Castle Island Venture’s Nic Carter, with the help of Blockchain.info’s Antoine Le Calvez, presented the concept of “Realized Value” for Bitcoin price at the Riga Baltic Honeybadger 2018 conference. The point was further elaborated upon in a Medium post by Murad Mahmudov and David Puell.
Bitcoin’s Realized Value Ratio
The Realized Value ratio is calculated by dividing the daily market value by realized value on a daily basis. It calculates the aggregated value of UTXOs priced on their value when they were last moved.
If 10,000 BTC haven’t moved from their wallet since 2011, for example, they are valued at the price at that time rather than current valuations. Something like this cuts considerably BTC’s market cap. Realized Value adjusts for lost coins and coins that are not being moved.
By aggregating the UTXOs and assigning them a price based on the BTC/USD market price at the time when the UTXOs were last moved. Realized Value differentiates itself from Market Capitalization, which is determined when you multiply the latest available BTC spot price on exchanges by the number of bitcoins mined to date.
“Realized cap seems to suggest the final layer of people’s cumulative cost basis and, in recent history, the ultimate line of “center of mass” where 2017 strong buyers remain unrattled by short-term uncertainty,” writes David Puell and Murad Mahmudov.
Realized value helps account for lost, unused, unclaimed coins from the total value circulation, and as an indicator of the sum of the price levels where long-term holders bought Bitcoin. When the Market-Value-to-Realized-Value (MVRV) ratio is calculated by dividing market value by realized value on a daily basis, two historical thresholds, one representing overvaluation and another representing undervaluation, become clear.
“Just as the upper levels of MVRV suggest the climax of euphoria, overshooting it’s ‘fair’ value at the peaks, price action as discovered at exchanges tends to undershoot beyond BTC’s ‘real value at the bottoms,” write the authors.
Looking back at the past two Bitcoin bear cycles, we can say without a doubt that both occasions proved to be the most opportune periods to accumulate bitcoins.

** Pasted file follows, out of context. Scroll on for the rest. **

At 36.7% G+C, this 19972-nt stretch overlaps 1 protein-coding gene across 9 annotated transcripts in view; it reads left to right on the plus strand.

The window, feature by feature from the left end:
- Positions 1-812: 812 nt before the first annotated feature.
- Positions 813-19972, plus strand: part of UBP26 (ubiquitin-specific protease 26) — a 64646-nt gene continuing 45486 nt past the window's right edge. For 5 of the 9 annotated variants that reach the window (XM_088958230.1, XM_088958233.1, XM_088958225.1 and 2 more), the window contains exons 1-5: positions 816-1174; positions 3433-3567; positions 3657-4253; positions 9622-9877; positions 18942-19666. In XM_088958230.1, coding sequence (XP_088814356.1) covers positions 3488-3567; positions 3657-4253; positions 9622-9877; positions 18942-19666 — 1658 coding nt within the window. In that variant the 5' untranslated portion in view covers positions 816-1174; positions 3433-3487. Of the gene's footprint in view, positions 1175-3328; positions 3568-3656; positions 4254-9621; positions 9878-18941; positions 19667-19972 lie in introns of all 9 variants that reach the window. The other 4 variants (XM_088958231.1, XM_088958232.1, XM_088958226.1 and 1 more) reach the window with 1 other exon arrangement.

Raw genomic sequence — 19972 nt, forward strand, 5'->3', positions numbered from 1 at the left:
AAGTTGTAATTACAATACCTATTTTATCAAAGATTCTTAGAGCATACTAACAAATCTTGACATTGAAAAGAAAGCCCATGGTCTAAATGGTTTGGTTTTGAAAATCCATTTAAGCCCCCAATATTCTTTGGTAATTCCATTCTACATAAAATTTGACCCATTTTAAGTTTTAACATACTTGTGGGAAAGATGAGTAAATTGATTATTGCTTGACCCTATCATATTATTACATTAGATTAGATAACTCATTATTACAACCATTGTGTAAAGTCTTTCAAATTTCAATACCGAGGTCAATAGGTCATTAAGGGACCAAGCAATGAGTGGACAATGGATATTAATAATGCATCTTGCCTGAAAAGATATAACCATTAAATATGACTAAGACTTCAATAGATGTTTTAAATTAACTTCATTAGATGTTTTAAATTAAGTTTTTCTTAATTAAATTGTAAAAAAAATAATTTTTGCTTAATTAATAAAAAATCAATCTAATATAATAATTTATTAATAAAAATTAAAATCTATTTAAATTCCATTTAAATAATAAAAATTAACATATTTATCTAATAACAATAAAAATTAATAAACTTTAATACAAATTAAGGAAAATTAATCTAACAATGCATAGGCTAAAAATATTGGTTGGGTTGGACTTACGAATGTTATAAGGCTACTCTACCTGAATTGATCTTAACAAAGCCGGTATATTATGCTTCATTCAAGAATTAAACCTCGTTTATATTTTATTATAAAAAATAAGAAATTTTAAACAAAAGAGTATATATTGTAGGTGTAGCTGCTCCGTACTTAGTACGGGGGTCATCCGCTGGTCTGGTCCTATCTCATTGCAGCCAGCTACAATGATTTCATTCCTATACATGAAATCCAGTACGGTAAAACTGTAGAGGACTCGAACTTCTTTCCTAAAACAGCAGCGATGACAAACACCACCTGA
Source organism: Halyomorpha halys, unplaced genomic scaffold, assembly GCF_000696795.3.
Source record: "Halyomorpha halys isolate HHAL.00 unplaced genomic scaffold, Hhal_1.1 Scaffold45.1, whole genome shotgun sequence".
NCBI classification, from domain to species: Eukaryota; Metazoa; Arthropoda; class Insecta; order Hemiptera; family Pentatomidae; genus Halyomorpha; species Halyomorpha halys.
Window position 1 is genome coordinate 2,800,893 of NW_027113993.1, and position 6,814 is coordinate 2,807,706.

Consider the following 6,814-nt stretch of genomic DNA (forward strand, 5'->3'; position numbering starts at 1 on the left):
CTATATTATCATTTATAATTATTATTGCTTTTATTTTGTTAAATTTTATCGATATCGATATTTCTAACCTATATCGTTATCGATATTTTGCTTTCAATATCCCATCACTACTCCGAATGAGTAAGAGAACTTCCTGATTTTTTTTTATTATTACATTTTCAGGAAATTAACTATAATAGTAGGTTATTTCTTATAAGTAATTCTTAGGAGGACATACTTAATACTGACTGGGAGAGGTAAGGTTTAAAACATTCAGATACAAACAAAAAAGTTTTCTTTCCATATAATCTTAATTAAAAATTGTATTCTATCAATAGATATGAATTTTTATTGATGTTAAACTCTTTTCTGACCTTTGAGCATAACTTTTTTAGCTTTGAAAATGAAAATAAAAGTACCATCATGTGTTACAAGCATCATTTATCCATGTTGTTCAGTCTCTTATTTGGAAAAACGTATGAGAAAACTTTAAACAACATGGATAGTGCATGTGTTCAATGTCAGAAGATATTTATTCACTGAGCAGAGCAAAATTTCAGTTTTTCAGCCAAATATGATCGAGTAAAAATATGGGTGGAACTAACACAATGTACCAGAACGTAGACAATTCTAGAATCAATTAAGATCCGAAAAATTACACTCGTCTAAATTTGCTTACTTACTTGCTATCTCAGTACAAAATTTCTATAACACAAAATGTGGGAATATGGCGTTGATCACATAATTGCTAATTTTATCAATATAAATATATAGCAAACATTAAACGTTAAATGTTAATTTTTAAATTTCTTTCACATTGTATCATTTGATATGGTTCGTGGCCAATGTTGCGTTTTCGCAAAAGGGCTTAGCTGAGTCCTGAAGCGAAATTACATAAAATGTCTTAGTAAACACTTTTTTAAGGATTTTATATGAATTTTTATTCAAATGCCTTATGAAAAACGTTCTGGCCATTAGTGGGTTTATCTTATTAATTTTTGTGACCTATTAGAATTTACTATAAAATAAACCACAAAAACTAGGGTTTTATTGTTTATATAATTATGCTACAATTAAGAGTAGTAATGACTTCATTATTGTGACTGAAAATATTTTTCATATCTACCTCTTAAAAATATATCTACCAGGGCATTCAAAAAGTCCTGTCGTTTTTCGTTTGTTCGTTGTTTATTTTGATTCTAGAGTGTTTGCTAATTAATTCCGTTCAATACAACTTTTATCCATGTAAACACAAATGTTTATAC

Over an extended period on a log chart, realized value of Bitcoin resembles a stepwise function thanks to near-vertical moves northward during the hottest months of a bull market and prolonged times of horizontal flatness.
“[E]ach flatness level could be roughly interpreted as Bitcoin’s newfound stable fair value threshold,” they write.
The traditional market cap, however, is more sharply pronounced by the emotion of the crowds, namely excessive euphoria when market value sharply diverges upwards away from realized value, and, conversely, excessive fear when the market value drops below realized value for a multi-month period.
The authors anticipate market value to fall below realized value on a mid-term basis, “which in turn would establish a structural gap between them, to be filled after an accumulation period of potentially as long as several months.” They add some caveats to their new indicator.
“Going forward, as market cap decreases in volatility, we believe that the upper threshold of MVRV might not prove as reliable — as market cap overextends less and less above realized cap as time progresses,” they state.
However, we expect the lower threshold to remain useful to detect Bitcoin’s undervaluation in multi-month periods ripe for accumulation. This is to say that the saving power and the speculative power of Bitcoin will become, increasingly more and more, very closely intertwined.
There are also some shortcomings, the authors admit. “MVRV ratio only provides a long-term perspective of Bitcoin price market cycles — specifically, to apply Wyckoffian terminology, distribution and accumulation phases,” the authors write. When using MVRV, they recommend comparing it with other fundamental and technical tools and use it for multi-yearly analyses.
They also note that realized cap may decline in black-swan events when even strong hands lose confidence in BTC. “For this reason, we recommend assessing the market value and realized value both as a ratio and separately.”
Mahmudov and Puell argue that there are speculators during periods of irrational exuberance and “hodlers” who acclimate to market uncertainty over time.
We believe that both market concepts and participants are crucial for Bitcoin’s game theory and price action, since the booms seem to expand the network via an exuberant viral gossip mechanism that broadcasts the existence of Bitcoin to the world population; while the busts, in the long run, seem to reward individuals who chose to delay short-term financial gratification in the search for sound money.
“This very dichotomy, in our opinion, also explains the relevance and effectiveness of MVRV ratio. Network value, to go back to Willy Woo’s terminology, is to us both market value and realized value,” they add.
Realized Value actually surpassed Market Capitalization on November 30 when Realized Value reached $83 billion with Market Cap at $75 billion.
Can MVRV track interactions between market actors to better determine value? What do you think?
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